Endoscopic surveillance of patients with Barrett’s esophagus is recommended to detect esophageal adenocarcinoma, and its dysplasia precursors, but survival benefits are unclear.
Using Surveillance, Epidemiology, and End Results (SEER) and linked Medicare data, Dr Chin Hur and colleagues from Massachusetts, USA determined the impact of a prior Barrett’s esophagus diagnosis on survival in patients with esophageal adenocarcinoma.
The researchers analyzed focused on patients over age 65 with primary esophageal adenocarcinoma diagnosed in a SEER region from 2000–2011, and enrolled in Medicare.
The researchers identified patients with preexisting Barrett’s esophagus prior to esophageal adenocarcinoma diagnosis and compared this group to esophageal adenocarcinoma patients without a prior Barrett’s esophagus diagnosis.
|12% had preexisting Barrett’s esophagus|
|American Journal of Gastroenterology|
Among 4,978 SEER-Medicare patients identified with esophageal adenocarcinoma, 12% had preexisting Barrett’s esophagus.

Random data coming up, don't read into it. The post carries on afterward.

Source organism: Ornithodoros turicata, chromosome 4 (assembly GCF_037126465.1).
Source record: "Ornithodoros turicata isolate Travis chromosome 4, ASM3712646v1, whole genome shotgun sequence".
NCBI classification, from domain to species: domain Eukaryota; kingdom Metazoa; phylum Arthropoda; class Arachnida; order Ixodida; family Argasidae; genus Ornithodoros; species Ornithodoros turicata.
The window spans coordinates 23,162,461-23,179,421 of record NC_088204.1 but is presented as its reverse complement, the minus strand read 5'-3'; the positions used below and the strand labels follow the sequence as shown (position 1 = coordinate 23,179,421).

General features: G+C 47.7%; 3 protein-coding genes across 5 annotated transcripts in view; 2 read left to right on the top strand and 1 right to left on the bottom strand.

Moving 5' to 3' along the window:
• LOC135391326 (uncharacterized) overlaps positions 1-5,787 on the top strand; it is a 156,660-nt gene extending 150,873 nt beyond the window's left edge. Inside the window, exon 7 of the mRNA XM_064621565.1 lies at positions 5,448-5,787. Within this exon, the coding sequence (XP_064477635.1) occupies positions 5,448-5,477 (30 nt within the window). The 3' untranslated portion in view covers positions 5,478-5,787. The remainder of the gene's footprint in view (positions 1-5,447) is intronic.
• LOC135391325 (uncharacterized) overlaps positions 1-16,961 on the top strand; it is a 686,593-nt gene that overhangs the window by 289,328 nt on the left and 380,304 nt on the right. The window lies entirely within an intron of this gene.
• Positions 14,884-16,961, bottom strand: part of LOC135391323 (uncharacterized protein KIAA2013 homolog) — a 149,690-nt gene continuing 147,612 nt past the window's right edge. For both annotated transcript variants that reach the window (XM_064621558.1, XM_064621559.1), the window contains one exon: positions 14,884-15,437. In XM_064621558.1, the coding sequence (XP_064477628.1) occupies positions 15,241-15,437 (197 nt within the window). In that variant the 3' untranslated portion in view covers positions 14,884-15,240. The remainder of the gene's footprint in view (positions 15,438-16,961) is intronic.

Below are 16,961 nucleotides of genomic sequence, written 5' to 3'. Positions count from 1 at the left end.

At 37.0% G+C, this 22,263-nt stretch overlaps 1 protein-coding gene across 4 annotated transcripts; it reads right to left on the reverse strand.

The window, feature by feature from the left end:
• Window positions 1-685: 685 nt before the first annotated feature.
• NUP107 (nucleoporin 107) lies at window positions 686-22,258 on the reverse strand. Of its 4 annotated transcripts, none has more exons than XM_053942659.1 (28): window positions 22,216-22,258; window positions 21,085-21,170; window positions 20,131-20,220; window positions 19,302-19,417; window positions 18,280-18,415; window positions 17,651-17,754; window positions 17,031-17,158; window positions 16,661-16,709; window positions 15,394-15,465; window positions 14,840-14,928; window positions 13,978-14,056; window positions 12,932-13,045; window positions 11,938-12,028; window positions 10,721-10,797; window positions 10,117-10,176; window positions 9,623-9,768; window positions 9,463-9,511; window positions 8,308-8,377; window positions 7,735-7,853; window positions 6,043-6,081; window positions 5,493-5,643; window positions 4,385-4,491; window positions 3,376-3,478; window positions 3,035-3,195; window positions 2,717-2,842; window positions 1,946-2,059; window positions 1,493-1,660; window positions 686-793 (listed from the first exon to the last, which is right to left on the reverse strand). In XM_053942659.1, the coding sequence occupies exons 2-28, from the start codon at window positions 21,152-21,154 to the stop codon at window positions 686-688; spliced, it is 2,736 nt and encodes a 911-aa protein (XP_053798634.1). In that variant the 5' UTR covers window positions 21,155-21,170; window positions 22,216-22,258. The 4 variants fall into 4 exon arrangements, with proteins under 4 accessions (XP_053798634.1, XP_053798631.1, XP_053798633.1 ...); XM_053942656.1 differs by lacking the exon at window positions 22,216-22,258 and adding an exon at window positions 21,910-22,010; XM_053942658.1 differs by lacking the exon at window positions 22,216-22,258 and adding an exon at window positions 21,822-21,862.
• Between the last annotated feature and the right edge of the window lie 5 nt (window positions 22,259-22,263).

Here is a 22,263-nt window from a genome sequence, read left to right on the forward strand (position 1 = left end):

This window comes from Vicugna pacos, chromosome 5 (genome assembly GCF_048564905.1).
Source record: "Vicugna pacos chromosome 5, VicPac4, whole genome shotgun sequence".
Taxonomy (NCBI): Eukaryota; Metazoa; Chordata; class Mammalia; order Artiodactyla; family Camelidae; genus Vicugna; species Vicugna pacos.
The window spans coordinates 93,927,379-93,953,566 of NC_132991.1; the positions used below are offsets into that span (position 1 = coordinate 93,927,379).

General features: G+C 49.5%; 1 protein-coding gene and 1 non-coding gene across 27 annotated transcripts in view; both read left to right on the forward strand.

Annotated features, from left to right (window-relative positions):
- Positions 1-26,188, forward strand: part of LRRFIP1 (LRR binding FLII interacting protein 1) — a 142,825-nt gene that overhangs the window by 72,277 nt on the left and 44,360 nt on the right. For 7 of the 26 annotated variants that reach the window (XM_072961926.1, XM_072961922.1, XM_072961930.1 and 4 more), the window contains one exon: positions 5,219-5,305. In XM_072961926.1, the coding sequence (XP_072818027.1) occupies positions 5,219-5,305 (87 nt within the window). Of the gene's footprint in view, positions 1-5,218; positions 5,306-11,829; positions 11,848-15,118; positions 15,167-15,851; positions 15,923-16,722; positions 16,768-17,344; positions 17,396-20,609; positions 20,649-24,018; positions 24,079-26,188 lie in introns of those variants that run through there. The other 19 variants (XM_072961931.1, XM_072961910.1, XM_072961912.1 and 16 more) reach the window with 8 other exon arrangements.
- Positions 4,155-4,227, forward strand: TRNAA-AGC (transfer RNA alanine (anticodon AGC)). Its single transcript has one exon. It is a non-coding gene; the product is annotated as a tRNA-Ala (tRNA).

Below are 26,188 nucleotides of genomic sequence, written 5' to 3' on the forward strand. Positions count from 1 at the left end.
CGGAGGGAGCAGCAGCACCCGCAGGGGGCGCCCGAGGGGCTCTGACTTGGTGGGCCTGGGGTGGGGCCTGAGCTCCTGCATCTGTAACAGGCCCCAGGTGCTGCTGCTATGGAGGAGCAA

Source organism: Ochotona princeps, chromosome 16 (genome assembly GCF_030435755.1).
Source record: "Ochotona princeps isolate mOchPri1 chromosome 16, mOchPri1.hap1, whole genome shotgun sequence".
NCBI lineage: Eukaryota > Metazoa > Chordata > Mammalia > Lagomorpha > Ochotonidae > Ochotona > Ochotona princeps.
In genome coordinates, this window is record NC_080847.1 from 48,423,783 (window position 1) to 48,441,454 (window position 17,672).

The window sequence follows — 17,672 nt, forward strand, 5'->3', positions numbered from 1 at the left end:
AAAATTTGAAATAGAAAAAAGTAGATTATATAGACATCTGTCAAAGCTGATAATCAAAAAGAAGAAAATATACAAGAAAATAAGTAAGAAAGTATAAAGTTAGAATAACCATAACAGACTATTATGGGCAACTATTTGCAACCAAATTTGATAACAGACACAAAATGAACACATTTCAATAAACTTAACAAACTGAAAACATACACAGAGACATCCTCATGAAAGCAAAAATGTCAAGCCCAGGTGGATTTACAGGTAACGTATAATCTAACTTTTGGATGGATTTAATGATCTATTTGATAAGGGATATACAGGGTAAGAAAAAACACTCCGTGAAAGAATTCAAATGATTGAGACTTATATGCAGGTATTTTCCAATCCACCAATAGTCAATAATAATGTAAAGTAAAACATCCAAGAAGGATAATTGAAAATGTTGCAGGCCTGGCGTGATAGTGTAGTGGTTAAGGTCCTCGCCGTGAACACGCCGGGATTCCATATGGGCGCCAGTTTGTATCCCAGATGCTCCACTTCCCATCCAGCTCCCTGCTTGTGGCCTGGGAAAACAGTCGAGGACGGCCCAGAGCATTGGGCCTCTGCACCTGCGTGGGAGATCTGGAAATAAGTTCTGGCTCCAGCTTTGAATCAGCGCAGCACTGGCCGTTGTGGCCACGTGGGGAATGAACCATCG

Barrett’s esophagus patients had overall lower stage than those without preexisting Barrett’s esophagus.
The team observed that overall survival was better among patients in the Barrett’s esophagus group.
The researchers observed that this benefit persisted in the adjusted model.
After adjusting for lead-time bias, the hazard ratios attenuated to the null, with an unadjusted hazard ratios of 0.96, and adjusted hazard ratio of 0.99.
Dr Hur's team concludes, "Survival outcomes in patients with a Barrett’s esophagus diagnosis prior to esophageal adenocarcinoma were statistically better in both the unadjusted and adjusted Cox proportional hazards model."
"However, this benefit appears to be predominantly lead-time and length-time bias."